East Africa's jihadis linked to Mozambique violence

Saturday May 25 2019

Residents in Macomia, Cabo Delgado Province in northern Mozambique on June 11, 2018. AFP

Residents in Macomia, Cabo Delgado Province in northern Mozambique on June 11, 2018. Mozambique's “Al Shabaab” group has grown more destructive and less discriminate in its attacks during the past year. PHOTO | AFP 

KEVIN J KELLEY
By KEVIN J KELLEY
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East Africa's extremist groups may be widening their influence to the south of the continent, deepening violence in countries such as Mozambique, according to a recent study by a US Defence Department think tank.
The Pentagon's Africa Centre for Strategic Studies says its analysis of the region found that a two-year-old Islamist group in northern Mozambique responsible for scores of killings was inspired by radical Kenyan cleric Aboud Rogo.

He had been accused of helping finance Somalia's Al Shabaab insurgency and was assassinated by unknown assailants in Mombasa in 2012.
The Mozambique group, based in Cabo Delgado Province, is known locally as Al Shabaab. Authors of the Pentagon report however caution that “there is no direct link between the Mozambican insurgents and the Somali militant group.”

Last year, a study by the same authors noted that a co-founder of the Mozambican jihadist movement, Nuro Adremane, reportedly trained in Somalia, as did several of his followers.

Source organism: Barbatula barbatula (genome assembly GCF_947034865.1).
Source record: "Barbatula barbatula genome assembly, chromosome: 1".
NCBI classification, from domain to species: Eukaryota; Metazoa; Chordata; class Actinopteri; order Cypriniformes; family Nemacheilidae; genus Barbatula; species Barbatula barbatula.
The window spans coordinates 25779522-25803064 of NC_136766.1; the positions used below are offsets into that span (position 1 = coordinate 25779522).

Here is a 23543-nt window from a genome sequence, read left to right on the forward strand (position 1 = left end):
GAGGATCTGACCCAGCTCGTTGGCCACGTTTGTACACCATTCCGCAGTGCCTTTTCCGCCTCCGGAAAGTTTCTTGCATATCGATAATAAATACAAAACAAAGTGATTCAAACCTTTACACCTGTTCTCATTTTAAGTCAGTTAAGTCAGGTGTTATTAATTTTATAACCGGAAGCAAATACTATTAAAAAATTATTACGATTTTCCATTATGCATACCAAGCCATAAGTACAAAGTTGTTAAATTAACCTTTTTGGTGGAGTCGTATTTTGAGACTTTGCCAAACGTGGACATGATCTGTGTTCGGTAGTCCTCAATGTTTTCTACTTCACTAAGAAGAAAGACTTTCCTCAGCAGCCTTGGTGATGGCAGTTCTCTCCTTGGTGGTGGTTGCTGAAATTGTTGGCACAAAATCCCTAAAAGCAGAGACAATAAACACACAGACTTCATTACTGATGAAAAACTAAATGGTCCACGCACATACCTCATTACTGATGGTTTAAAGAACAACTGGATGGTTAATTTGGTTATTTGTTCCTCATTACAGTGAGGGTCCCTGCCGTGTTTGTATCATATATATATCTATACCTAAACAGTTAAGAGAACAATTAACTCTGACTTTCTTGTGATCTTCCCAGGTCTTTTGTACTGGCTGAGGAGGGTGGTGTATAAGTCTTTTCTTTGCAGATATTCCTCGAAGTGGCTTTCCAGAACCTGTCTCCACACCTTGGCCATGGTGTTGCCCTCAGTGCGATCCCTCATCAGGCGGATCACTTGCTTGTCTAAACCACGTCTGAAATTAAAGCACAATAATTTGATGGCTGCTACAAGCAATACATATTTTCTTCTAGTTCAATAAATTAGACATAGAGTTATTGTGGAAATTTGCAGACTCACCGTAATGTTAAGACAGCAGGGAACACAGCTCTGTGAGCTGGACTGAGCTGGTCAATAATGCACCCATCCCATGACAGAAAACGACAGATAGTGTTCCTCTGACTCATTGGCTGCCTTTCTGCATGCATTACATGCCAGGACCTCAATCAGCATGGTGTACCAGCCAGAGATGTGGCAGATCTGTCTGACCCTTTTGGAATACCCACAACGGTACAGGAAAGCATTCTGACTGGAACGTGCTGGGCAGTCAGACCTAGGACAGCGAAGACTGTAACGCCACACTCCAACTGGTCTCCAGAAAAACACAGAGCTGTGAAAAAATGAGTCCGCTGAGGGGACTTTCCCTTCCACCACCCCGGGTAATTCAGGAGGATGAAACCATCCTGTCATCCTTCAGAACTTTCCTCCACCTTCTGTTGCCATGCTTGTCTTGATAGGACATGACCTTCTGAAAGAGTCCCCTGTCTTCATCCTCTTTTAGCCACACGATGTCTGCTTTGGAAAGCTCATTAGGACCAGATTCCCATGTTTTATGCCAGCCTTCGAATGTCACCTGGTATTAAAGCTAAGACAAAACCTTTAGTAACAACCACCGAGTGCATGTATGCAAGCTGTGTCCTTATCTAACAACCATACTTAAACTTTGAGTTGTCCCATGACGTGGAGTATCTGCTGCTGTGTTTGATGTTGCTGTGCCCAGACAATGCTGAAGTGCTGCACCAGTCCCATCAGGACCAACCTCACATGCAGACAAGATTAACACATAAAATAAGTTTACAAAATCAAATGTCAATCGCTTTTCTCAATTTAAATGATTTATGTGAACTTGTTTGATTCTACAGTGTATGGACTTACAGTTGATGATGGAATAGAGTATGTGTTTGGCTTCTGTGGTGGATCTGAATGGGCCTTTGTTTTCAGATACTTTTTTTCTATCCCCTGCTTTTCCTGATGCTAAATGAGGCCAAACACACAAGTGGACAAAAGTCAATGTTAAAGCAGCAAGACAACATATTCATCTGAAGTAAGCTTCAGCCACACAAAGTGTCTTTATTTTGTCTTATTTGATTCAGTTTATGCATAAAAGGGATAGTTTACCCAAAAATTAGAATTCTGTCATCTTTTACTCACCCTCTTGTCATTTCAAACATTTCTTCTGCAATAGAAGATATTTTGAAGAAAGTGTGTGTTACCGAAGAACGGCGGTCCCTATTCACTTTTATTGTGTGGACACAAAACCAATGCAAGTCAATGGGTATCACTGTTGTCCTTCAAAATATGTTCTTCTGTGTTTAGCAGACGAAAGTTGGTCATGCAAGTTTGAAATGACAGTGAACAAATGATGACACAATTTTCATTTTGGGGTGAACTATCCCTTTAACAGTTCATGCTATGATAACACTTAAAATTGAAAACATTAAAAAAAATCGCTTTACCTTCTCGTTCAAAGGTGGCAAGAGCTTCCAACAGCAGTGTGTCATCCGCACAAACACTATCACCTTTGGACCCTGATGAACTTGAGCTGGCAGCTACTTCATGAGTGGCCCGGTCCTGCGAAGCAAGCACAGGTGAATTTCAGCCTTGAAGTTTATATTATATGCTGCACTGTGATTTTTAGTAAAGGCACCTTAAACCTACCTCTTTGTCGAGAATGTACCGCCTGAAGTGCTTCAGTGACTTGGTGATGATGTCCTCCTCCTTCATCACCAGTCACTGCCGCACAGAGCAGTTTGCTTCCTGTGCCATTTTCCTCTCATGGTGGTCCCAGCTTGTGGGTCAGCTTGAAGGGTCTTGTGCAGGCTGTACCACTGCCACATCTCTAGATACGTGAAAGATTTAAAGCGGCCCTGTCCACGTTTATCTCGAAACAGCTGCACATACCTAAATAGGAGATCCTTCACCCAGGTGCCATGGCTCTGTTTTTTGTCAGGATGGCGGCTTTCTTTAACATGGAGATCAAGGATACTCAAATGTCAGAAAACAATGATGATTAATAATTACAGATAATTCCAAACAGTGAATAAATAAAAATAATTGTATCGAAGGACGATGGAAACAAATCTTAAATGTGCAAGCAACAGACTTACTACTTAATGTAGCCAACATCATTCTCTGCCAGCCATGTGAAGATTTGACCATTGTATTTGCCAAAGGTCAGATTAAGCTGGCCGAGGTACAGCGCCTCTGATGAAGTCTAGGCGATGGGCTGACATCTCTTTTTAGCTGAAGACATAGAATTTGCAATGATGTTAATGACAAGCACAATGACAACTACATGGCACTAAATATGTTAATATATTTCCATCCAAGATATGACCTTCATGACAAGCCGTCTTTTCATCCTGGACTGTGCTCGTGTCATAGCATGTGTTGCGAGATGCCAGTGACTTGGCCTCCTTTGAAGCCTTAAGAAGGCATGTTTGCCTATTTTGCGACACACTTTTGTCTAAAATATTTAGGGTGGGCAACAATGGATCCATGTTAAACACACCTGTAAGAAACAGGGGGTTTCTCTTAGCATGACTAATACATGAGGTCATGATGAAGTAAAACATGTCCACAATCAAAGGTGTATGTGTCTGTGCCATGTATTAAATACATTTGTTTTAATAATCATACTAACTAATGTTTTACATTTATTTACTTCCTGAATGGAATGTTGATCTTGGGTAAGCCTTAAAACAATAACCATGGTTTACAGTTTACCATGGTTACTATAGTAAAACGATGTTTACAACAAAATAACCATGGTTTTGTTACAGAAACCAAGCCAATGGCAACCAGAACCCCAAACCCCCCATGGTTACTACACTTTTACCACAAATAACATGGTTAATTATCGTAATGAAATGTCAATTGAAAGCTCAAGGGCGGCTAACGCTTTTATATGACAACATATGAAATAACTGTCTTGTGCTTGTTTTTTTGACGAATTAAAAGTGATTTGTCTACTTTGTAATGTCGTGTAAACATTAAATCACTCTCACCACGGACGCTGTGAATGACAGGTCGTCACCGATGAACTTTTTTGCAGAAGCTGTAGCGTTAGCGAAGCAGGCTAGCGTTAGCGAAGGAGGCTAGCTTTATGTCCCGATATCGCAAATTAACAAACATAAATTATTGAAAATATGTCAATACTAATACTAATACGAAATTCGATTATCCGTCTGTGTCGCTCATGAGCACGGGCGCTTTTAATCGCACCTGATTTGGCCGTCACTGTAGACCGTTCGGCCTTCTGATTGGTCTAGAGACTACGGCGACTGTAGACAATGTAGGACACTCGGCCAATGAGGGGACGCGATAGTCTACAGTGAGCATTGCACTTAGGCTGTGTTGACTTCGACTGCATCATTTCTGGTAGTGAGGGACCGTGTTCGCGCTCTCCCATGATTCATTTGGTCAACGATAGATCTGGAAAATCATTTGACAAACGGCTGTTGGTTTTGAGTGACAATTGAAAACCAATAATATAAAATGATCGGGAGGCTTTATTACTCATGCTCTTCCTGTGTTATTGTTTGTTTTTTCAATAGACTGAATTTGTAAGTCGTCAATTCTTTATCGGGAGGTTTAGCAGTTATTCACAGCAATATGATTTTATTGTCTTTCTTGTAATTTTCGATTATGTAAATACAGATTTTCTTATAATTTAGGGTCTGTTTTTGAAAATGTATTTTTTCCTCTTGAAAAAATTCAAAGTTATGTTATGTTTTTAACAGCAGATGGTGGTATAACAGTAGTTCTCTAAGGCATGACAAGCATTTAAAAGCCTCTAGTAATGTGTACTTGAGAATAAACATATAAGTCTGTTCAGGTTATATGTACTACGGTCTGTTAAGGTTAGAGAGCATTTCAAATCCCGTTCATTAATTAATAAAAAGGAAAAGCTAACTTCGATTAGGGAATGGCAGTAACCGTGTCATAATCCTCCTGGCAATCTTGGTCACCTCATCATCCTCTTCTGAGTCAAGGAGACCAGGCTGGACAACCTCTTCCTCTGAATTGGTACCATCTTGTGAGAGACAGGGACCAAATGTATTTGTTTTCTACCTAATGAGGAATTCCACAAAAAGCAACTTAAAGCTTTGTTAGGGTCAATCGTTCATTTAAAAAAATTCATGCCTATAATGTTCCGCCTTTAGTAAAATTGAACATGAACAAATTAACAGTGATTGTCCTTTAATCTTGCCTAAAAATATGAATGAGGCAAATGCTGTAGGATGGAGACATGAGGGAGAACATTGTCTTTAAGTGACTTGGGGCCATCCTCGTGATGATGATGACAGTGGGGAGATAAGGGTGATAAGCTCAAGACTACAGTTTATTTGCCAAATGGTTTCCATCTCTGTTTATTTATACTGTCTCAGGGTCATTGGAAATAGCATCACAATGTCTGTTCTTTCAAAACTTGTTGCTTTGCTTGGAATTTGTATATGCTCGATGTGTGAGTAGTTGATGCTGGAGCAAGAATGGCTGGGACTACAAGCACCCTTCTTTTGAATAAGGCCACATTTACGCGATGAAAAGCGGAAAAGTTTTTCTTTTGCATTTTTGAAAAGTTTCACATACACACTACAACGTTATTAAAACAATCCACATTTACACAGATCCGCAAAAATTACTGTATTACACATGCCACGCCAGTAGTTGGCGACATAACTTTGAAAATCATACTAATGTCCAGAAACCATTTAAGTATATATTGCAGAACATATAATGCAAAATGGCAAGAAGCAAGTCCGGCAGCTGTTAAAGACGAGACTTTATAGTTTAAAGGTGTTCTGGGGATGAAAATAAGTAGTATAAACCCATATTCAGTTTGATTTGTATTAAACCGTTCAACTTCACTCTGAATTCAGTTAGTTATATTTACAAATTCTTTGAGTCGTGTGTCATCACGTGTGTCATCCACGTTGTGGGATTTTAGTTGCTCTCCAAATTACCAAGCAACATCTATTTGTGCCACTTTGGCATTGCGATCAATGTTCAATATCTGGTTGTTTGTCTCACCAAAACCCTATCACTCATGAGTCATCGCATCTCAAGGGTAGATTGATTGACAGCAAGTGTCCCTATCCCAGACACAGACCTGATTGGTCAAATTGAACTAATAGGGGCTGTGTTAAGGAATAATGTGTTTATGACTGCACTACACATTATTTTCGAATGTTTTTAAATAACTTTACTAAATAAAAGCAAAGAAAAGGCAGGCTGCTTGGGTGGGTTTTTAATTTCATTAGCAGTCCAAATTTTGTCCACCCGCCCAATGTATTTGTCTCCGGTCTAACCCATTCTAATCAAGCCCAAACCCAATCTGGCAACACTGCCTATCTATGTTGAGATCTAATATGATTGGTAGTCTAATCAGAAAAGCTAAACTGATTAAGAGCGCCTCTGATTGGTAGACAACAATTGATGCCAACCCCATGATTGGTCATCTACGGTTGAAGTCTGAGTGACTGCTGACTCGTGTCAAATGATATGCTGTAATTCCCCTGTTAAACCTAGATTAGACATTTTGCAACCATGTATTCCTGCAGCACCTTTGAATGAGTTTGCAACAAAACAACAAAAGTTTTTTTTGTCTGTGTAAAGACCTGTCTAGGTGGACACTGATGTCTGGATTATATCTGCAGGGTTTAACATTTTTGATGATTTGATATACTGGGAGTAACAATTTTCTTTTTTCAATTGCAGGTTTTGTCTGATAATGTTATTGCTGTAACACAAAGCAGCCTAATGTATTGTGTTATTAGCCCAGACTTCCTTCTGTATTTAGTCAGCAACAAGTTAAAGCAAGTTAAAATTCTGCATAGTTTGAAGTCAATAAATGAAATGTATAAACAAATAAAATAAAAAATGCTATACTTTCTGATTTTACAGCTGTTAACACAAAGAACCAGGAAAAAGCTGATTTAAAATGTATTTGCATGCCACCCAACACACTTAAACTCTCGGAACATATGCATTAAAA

“The first use of an improvised explosive device (IED) in Cabo Delgado on March 20, 2019, which reportedly killed several soldiers, has raised further questions as to whether Mozambican jihadists have received training from outside operatives,” the new analysis states.

IEDs manufactured by Somalia's Al Shabaab have taken hundreds of lives in recent years.

Speculation regarding links to East African and global jihadist networks has also been spurred by the arrest of several Ugandans in northern Mozambique on terrorism charges.

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Suspicion that East Africa’s jihadists are widening their territory of influence has also come from the activities of the Allied Democratic Forces, a terrorist group based in the Democratic Republic of Congo consisting mainly of Ugandan Muslims, which has pledged allegiance to the Islamic State.

Mozambique's “Al Shabaab” group, also known as Swahili Sunnah (Swahili Path), has grown more destructive and less discriminate in its attacks during the past year, the report says.

In addition to beheadings, the Mozambican militants have attacked numerous villages, causing displacement of thousands of Cabo Delgado residents.

They have also reportedly begun kidnapping women and girls.

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